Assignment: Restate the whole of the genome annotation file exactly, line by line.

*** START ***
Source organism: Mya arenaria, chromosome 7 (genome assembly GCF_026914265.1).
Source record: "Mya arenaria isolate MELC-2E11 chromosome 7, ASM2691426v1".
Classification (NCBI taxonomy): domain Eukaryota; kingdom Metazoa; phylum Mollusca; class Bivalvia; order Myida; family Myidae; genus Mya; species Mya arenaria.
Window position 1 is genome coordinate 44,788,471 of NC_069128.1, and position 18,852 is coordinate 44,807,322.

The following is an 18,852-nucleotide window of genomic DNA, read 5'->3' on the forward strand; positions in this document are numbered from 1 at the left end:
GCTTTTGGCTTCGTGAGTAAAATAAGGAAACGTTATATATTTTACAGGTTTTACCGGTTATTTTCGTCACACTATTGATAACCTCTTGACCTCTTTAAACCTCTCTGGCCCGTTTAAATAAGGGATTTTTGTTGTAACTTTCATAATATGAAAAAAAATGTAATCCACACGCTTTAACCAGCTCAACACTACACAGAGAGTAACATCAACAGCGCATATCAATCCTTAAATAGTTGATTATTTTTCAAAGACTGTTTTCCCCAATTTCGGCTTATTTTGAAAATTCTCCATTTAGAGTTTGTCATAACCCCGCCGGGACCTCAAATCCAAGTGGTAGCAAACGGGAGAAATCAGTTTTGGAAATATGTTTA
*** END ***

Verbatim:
Source organism: Mya arenaria, chromosome 7 (genome assembly GCF_026914265.1).
Source record: "Mya arenaria isolate MELC-2E11 chromosome 7, ASM2691426v1".
Classification (NCBI taxonomy): domain Eukaryota; kingdom Metazoa; phylum Mollusca; class Bivalvia; order Myida; family Myidae; genus Mya; species Mya arenaria.
Window position 1 is genome coordinate 44,788,471 of NC_069128.1, and position 18,852 is coordinate 44,807,322.

The following is an 18,852-nucleotide window of genomic DNA, read 5'->3' on the forward strand; positions in this document are numbered from 1 at the left end:
GCTTTTGGCTTCGTGAGTAAAATAAGGAAACGTTATATATTTTACAGGTTTTACCGGTTATTTTCGTCACACTATTGATAACCTCTTGACCTCTTTAAACCTCTCTGGCCCGTTTAAATAAGGGATTTTTGTTGTAACTTTCATAATATGAAAAAAAATGTAATCCACACGCTTTAACCAGCTCAACACTACACAGAGAGTAACATCAACAGCGCATATCAATCCTTAAATAGTTGATTATTTTTCAAAGACTGTTTTCCCCAATTTCGGCTTATTTTGAAAATTCTCCATTTAGAGTTTGTCATAACCCCGCCGGGACCTCAAATCCAAGTGGTAGCAAACGGGAGAAATCAGTTTTGGAAATATGTTTA